- Understanding and following federal and state confidentiality obligations, including those mandated by the Violence Against Women Act (VAWA), the Family Violence Prevention and Services Act (FVPSA), and the Victims of Crime Act (VOCA).
- Creating and implementing survivor-centered policy and procedures that prioritize safety and confidentiality.
- Developing and maintaining community collaborations that prioritize safety and confidentiality.
- How to navigate the relevant state, federal, and tribal laws that intersect with confidentiality obligations, including mandatory reporting, guardianship, medical privacy, and privileged communications.
Relocation and Identity Protection
- How to support victims of domestic violence, dating violence, sexual assault, stalking, and trafficking who are relocating and seeking identity protection.
- Navigating privacy and safety issues as they relate to housing, employment and education credentials, child custody and other family law issues, interstate enforcement of custody and restraining orders, immigration, vital records problems, credit history, myths and realities of identity change.
- Referrals to attorneys and other service providers.
For more information or to receive technical assistance, contact us.
Safety Net maintains several online toolkits that contain resources, tip-sheets, and templates for survivors and professionals working with survivors across the following topics:
- Technology Safety & Privacy: A Toolkit for Survivors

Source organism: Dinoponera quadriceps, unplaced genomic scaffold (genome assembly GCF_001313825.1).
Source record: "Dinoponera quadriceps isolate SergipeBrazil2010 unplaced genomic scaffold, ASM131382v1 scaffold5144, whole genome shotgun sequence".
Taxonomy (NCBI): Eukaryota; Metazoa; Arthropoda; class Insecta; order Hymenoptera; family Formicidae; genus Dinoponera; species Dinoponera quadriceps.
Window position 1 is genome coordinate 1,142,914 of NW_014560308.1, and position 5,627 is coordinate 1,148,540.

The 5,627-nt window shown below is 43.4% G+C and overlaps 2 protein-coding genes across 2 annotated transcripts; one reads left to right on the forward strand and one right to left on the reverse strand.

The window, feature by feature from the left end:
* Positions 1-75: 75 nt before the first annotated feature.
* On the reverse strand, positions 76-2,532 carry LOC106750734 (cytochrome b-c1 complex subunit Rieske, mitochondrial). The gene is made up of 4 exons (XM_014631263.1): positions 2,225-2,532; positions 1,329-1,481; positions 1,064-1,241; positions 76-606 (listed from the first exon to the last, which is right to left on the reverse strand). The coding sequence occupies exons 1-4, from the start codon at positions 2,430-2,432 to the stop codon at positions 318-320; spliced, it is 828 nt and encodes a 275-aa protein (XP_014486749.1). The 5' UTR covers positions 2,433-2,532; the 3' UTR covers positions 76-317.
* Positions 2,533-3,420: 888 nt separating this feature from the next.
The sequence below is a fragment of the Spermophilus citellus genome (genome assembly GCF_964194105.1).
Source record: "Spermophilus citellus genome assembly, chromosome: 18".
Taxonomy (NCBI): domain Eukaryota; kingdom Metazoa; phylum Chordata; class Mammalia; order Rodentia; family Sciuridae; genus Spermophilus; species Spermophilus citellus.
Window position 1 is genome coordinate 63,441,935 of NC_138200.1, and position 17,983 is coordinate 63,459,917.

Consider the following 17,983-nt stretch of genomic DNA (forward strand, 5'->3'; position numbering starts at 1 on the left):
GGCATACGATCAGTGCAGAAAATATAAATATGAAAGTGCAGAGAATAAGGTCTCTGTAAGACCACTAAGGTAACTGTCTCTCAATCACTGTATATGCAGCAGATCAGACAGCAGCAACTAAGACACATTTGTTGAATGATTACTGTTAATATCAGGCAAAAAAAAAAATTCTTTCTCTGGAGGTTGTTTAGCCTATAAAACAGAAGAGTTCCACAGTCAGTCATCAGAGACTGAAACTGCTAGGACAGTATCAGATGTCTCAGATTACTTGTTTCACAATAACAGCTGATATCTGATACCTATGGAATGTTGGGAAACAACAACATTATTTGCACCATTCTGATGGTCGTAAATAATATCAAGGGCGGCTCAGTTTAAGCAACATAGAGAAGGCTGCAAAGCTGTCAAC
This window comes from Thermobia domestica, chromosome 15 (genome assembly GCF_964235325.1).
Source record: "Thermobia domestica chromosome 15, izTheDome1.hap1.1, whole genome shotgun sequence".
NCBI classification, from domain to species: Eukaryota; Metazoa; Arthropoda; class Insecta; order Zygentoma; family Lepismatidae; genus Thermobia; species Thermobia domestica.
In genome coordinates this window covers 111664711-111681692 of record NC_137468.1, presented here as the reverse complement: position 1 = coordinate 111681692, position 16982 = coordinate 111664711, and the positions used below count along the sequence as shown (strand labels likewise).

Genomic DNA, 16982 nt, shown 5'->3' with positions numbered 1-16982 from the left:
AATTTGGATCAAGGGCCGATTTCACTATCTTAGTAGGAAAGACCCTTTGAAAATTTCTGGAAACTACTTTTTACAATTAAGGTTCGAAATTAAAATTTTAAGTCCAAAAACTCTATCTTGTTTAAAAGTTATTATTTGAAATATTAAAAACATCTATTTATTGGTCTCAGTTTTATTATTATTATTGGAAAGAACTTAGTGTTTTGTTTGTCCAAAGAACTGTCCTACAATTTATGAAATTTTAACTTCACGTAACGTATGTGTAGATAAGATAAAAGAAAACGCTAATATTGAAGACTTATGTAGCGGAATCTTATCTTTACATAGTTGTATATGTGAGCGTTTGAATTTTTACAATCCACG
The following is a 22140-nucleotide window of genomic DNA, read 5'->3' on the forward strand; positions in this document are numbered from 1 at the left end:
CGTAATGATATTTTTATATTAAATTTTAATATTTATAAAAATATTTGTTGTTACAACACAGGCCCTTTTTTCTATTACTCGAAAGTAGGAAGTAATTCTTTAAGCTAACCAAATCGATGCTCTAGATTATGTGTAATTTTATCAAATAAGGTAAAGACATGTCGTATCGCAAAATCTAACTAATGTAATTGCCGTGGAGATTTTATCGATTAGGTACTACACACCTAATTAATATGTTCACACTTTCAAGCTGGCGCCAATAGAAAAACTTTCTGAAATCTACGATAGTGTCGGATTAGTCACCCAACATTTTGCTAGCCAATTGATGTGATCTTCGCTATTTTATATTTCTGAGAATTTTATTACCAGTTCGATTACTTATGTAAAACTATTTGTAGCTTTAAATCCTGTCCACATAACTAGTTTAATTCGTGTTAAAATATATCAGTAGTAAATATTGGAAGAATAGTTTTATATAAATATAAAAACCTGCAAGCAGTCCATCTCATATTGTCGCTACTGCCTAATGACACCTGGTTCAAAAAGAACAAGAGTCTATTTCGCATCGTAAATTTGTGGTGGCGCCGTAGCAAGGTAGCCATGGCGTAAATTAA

Survivors of domestic violence, sexual assault, stalking, and trafficking often need information on how to be safe while using technology. This toolkit contains safety tips, information, and privacy strategies for survivors on the use of technology. While survivors are not responsible for nor can they control the abusers’ actions, with knowledge and understanding, they can take back some control and strategize for their own safety.
- Agency’s Use of Technology Best Practices & Policies Toolkit
The way domestic violence, sexual assault, and other victim service agencies use technology can impact the security, privacy, and safety of the survivors who access their services. This toolkit contains recommended best practices, policy suggestions, and handouts on the use of common technologies.
- Confidentiality Toolkit
This toolkit is a collection of information and resources on the confidentiality and privacy obligations for programs that receive U.S. Department of Justice, Office on Violence Against Women grants that serve victims of violence, sexual assault, dating violence, and stalking.
- Tech Safety App
Safety Net’s Tech Safety App is an educational resource app. It was created for anyone who thinks they might be experiencing harassment or abuse through technology and wants to learn how they can increase their privacy and security while using technology. It contains information that can help users identify technology-facilitated harassment, stalking, and abuse, and includes tips on what can be done.
Thank you for being a partner in NNEDV’s Technology Safety work: